Should a high school star be prevented from playing college basketball because his father was accused of taking a bribe?
Brian Bowen Jr. was one of the top high-school basketball players in the senior class of 2017. He grew up in Saginaw, Mich., an economically depressed Rust Belt city with one of the highest rates of violent crime in the nation. It is also a basketball hotbed, where players take pride in their scrappy, physical style of play. Draymond Green, an intense, sharp-elbowed All-Star with the N.B.A. champion Golden State Warriors, is among the pros who have come from Saginaw.
Bowen, however, was not hardened by either his city or its tough-edged basketball tradition. There is a sweetness about him, a shy smile, an engaging manner. He was given the nickname “Tugs” as an infant because he pulled on his mother’s hair with his tiny fingers, and that is what his family, friends, teammates and coaches have called him ever since. His mother chauffeured him around, fed him and made his schedule. Even after he reached high school, she could sometimes be seen kneeling or sitting at the bottom of the bleachers as she laced up his sneakers before a game, like a figure-skating mom tightening the laces of her child’s skates. In his free time, he liked to build elaborate Lego structures. The worst that was said about him, an only child, was that he could seem a little sheltered.
His father, Brian Bowen Sr., a former high-school player, groomed him for basketball almost from birth. When Tugs was just 9 months old and holding onto furniture for balance as he began to walk, his father made sure he alternated between his right and left hands — while rolling a ball with the opposite hand — so he would be able to dribble and shoot a basketball with both. A few years later, the family moved into a house with a basketball court in the backyard. The court was where Tugs would begin to learn the game, and as he got older, it attracted serious players in Saginaw. They came to work, not play. Brian Bowen Sr., a former police officer who had retired on medical disability, stood watch on the sideline, offering instruction and keeping the games as clean as he could.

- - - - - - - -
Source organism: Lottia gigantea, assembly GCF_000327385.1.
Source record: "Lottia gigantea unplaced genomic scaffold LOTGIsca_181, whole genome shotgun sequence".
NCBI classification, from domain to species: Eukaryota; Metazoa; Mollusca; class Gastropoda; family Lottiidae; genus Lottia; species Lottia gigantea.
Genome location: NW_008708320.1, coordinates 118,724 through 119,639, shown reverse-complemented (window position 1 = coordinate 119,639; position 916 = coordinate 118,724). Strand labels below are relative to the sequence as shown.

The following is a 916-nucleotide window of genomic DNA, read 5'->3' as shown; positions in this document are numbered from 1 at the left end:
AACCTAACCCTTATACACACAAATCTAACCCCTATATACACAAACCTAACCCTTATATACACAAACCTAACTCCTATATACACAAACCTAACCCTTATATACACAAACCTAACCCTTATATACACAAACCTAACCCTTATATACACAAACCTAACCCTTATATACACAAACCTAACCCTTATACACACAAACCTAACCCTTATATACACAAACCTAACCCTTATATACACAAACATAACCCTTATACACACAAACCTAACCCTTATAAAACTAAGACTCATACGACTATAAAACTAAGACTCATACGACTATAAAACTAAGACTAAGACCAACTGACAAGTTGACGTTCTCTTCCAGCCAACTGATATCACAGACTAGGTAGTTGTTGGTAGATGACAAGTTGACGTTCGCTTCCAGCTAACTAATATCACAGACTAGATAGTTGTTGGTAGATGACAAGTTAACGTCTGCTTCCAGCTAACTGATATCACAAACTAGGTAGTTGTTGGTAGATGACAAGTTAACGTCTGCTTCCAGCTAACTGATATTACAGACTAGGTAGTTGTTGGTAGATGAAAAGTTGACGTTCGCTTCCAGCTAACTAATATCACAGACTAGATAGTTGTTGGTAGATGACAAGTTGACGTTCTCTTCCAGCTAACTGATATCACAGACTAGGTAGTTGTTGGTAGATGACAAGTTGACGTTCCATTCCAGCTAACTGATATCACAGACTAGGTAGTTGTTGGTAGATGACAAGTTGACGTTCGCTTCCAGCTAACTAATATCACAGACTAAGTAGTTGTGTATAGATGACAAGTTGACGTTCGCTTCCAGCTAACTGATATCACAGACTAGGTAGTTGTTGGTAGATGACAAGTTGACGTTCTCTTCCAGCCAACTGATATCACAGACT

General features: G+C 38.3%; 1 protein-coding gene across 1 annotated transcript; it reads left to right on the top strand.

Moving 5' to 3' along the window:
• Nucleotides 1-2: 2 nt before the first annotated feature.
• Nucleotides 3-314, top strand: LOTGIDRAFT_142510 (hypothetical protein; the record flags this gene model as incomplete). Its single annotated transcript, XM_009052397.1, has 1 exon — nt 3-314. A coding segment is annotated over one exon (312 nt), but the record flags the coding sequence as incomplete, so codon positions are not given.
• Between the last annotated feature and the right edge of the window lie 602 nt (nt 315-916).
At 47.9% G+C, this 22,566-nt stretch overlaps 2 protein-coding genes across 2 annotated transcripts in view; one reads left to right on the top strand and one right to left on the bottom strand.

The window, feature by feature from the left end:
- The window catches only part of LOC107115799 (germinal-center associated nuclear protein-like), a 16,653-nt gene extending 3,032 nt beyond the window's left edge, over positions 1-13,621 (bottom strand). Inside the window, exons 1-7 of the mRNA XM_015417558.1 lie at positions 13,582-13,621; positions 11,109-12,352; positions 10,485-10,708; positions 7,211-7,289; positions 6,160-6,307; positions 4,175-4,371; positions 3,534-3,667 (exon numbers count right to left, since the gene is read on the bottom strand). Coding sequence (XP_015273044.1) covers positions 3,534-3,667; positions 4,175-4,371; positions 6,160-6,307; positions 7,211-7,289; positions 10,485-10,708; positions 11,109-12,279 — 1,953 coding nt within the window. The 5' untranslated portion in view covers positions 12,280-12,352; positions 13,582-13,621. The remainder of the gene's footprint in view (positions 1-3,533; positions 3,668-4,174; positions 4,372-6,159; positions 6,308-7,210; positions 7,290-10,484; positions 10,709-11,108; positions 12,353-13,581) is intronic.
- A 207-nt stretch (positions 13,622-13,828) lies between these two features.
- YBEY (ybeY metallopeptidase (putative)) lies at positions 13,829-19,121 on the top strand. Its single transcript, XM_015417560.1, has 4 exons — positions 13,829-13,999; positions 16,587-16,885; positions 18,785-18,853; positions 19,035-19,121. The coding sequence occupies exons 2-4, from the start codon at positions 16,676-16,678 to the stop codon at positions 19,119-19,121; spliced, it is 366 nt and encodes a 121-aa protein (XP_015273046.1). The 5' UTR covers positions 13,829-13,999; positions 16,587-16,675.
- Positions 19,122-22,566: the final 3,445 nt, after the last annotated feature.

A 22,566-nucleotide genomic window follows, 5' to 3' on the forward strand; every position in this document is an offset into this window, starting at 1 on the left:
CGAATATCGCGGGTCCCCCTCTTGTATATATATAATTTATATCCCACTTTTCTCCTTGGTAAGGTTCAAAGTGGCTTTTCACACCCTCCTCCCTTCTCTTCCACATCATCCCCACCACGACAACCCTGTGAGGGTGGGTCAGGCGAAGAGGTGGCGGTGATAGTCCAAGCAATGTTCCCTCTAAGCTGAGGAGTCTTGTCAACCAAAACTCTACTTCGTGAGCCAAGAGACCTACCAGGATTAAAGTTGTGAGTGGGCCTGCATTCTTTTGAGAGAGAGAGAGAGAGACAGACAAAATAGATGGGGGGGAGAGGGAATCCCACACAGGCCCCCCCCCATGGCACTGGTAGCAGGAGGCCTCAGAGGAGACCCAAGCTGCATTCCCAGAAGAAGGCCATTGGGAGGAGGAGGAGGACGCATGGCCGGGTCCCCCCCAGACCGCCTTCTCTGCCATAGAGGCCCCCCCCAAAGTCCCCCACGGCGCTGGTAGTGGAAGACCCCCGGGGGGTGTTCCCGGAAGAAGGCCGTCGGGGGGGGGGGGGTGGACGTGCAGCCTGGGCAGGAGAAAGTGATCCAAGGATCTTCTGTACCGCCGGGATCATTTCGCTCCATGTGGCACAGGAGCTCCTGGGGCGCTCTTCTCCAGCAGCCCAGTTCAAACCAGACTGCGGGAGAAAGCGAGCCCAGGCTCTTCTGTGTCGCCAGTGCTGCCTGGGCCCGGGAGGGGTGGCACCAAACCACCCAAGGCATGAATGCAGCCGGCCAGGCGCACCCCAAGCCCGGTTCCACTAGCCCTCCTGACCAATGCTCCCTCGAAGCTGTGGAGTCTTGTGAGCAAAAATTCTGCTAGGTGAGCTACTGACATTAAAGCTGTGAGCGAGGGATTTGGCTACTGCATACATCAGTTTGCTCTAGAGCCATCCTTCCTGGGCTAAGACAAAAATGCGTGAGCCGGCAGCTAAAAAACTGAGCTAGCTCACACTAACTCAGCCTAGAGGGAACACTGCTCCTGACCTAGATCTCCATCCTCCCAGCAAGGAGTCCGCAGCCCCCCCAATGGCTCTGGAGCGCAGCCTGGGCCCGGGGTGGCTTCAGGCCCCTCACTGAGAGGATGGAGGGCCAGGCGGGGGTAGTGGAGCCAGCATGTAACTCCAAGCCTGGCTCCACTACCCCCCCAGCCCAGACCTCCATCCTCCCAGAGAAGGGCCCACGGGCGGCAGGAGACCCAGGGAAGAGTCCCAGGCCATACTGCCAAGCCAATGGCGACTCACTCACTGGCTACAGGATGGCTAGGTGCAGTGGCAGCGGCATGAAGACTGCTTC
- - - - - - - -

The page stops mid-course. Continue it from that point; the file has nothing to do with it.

The surface was originally concrete, but he covered it with VersaCourt, a softer synthetic material that came in sections fitted together like puzzle pieces. “He was looking ahead even back then,” his son told me last fall, the first time we talked. “If it would have stayed cement, I would have wrecked my knees, and I wouldn’t have been able to amount to anything.”